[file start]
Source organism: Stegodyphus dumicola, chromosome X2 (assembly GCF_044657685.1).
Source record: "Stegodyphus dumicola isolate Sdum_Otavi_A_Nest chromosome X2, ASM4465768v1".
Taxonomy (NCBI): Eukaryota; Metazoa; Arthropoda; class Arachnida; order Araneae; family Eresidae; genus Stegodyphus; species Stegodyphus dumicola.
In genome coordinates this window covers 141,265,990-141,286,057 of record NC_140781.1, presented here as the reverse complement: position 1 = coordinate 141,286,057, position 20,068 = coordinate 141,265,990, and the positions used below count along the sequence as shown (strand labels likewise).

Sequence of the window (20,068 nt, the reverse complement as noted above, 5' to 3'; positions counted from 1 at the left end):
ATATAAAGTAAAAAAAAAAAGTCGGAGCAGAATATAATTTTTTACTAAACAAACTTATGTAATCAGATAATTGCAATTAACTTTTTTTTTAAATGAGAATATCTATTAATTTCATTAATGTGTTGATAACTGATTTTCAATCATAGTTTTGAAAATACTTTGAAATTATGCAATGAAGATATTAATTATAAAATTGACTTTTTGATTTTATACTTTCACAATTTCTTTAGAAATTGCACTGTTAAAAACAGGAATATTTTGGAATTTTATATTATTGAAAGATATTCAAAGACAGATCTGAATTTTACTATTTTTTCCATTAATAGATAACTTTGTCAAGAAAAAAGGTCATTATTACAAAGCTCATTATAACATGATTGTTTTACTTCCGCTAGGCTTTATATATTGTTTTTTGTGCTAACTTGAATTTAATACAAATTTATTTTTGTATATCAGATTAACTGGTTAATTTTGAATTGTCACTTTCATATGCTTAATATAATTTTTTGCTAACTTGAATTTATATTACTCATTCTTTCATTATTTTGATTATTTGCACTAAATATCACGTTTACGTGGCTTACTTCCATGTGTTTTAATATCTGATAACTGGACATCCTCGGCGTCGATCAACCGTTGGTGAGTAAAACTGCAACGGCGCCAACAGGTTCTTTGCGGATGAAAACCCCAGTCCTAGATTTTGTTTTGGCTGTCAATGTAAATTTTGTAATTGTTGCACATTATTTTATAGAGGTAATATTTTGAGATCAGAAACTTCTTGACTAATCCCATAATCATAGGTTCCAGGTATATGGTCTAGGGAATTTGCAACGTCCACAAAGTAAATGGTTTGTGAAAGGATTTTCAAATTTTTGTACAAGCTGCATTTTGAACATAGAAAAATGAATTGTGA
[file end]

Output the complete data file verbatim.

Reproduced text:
Source organism: Stegodyphus dumicola, chromosome X2 (assembly GCF_044657685.1).
Source record: "Stegodyphus dumicola isolate Sdum_Otavi_A_Nest chromosome X2, ASM4465768v1".
Taxonomy (NCBI): Eukaryota; Metazoa; Arthropoda; class Arachnida; order Araneae; family Eresidae; genus Stegodyphus; species Stegodyphus dumicola.
In genome coordinates this window covers 141,265,990-141,286,057 of record NC_140781.1, presented here as the reverse complement: position 1 = coordinate 141,286,057, position 20,068 = coordinate 141,265,990, and the positions used below count along the sequence as shown (strand labels likewise).

Sequence of the window (20,068 nt, the reverse complement as noted above, 5' to 3'; positions counted from 1 at the left end):
ATATAAAGTAAAAAAAAAAAGTCGGAGCAGAATATAATTTTTTACTAAACAAACTTATGTAATCAGATAATTGCAATTAACTTTTTTTTTAAATGAGAATATCTATTAATTTCATTAATGTGTTGATAACTGATTTTCAATCATAGTTTTGAAAATACTTTGAAATTATGCAATGAAGATATTAATTATAAAATTGACTTTTTGATTTTATACTTTCACAATTTCTTTAGAAATTGCACTGTTAAAAACAGGAATATTTTGGAATTTTATATTATTGAAAGATATTCAAAGACAGATCTGAATTTTACTATTTTTTCCATTAATAGATAACTTTGTCAAGAAAAAAGGTCATTATTACAAAGCTCATTATAACATGATTGTTTTACTTCCGCTAGGCTTTATATATTGTTTTTTGTGCTAACTTGAATTTAATACAAATTTATTTTTGTATATCAGATTAACTGGTTAATTTTGAATTGTCACTTTCATATGCTTAATATAATTTTTTGCTAACTTGAATTTATATTACTCATTCTTTCATTATTTTGATTATTTGCACTAAATATCACGTTTACGTGGCTTACTTCCATGTGTTTTAATATCTGATAACTGGACATCCTCGGCGTCGATCAACCGTTGGTGAGTAAAACTGCAACGGCGCCAACAGGTTCTTTGCGGATGAAAACCCCAGTCCTAGATTTTGTTTTGGCTGTCAATGTAAATTTTGTAATTGTTGCACATTATTTTATAGAGGTAATATTTTGAGATCAGAAACTTCTTGACTAATCCCATAATCATAGGTTCCAGGTATATGGTCTAGGGAATTTGCAACGTCCACAAAGTAAATGGTTTGTGAAAGGATTTTCAAATTTTTGTACAAGCTGCATTTTGAACATAGAAAAATGAATTGTGA